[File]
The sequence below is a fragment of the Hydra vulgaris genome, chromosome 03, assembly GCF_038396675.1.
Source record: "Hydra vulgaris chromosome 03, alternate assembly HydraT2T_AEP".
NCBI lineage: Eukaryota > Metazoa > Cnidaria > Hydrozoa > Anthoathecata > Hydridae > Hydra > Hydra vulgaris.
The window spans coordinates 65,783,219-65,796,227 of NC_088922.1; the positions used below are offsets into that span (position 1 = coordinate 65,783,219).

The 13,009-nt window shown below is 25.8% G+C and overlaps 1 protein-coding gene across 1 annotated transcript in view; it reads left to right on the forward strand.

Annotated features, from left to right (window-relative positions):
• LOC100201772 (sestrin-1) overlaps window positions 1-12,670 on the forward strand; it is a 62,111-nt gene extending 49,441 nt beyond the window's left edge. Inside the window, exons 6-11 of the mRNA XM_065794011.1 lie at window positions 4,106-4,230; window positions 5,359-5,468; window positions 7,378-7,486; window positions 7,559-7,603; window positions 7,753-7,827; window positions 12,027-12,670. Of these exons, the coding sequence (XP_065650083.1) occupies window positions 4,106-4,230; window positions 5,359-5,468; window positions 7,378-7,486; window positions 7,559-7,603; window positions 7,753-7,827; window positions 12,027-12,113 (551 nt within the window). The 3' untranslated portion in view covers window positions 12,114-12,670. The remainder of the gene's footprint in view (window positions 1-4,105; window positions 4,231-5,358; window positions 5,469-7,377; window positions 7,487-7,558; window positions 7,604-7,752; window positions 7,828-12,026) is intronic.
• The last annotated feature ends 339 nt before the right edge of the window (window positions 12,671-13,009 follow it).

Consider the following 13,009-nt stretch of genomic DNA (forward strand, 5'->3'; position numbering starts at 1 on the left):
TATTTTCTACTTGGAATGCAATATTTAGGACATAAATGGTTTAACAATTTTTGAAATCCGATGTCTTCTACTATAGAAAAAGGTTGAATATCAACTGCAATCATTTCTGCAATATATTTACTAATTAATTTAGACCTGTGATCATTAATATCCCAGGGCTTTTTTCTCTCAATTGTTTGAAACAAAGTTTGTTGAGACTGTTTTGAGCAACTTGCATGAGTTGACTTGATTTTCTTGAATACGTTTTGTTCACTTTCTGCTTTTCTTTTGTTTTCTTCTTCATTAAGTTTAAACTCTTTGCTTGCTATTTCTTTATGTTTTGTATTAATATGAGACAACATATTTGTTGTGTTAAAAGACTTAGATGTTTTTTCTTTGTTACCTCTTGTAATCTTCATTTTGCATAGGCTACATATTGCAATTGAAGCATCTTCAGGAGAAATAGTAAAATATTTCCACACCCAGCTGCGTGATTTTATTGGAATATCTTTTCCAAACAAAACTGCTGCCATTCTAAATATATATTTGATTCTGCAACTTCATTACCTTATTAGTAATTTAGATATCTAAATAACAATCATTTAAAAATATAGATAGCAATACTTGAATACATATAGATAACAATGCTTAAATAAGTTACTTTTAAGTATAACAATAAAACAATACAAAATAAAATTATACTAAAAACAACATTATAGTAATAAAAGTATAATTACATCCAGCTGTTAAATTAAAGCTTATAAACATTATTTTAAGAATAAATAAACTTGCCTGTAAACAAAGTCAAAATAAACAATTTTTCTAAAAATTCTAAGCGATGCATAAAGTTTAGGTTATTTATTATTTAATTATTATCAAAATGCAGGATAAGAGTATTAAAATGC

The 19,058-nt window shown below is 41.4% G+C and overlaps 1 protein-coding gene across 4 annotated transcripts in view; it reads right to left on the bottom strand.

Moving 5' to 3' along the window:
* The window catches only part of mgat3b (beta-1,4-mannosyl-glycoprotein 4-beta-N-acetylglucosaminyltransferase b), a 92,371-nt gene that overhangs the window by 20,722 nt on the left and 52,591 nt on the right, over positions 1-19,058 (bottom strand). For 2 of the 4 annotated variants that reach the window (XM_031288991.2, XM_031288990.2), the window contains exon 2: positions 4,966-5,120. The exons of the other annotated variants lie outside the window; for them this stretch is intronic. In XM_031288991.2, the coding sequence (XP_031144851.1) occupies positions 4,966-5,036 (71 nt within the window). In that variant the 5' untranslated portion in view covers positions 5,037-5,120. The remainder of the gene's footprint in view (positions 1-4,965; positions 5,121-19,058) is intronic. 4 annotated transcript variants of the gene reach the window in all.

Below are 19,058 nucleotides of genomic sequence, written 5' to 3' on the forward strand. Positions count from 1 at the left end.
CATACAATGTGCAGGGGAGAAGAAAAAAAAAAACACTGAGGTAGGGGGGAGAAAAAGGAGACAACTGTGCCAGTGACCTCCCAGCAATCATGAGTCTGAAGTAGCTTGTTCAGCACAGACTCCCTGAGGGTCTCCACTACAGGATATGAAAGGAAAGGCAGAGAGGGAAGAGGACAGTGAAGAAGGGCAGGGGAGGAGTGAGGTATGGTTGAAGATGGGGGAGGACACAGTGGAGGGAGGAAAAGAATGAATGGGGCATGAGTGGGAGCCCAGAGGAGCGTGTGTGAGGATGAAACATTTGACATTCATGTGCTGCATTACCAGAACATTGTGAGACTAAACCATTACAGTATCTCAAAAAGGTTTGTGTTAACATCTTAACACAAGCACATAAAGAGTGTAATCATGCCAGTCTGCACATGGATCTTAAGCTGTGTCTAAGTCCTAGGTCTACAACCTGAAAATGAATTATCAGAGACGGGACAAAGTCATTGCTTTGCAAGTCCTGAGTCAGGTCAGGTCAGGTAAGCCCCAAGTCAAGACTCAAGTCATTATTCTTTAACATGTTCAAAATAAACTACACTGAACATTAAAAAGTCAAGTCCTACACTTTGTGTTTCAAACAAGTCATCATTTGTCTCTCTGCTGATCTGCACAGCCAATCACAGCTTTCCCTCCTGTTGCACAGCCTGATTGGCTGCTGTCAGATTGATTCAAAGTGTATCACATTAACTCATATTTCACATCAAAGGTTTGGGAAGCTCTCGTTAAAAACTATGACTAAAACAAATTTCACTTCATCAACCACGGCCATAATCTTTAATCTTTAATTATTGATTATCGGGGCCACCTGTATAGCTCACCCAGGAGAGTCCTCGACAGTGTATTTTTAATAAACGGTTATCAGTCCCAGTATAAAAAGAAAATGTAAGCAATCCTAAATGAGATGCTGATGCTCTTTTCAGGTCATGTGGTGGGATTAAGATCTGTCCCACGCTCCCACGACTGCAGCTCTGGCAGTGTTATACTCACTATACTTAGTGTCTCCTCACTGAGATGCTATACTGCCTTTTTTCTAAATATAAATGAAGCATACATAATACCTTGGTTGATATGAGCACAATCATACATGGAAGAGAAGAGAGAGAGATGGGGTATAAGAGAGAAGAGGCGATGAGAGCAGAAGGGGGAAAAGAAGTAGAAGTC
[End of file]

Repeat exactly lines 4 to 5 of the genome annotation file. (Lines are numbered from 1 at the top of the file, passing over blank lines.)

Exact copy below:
The window spans coordinates 65,783,219-65,796,227 of NC_088922.1; the positions used below are offsets into that span (position 1 = coordinate 65,783,219).

The 13,009-nt window shown below is 25.8% G+C and overlaps 1 protein-coding gene across 1 annotated transcript in view; it reads left to right on the forward strand.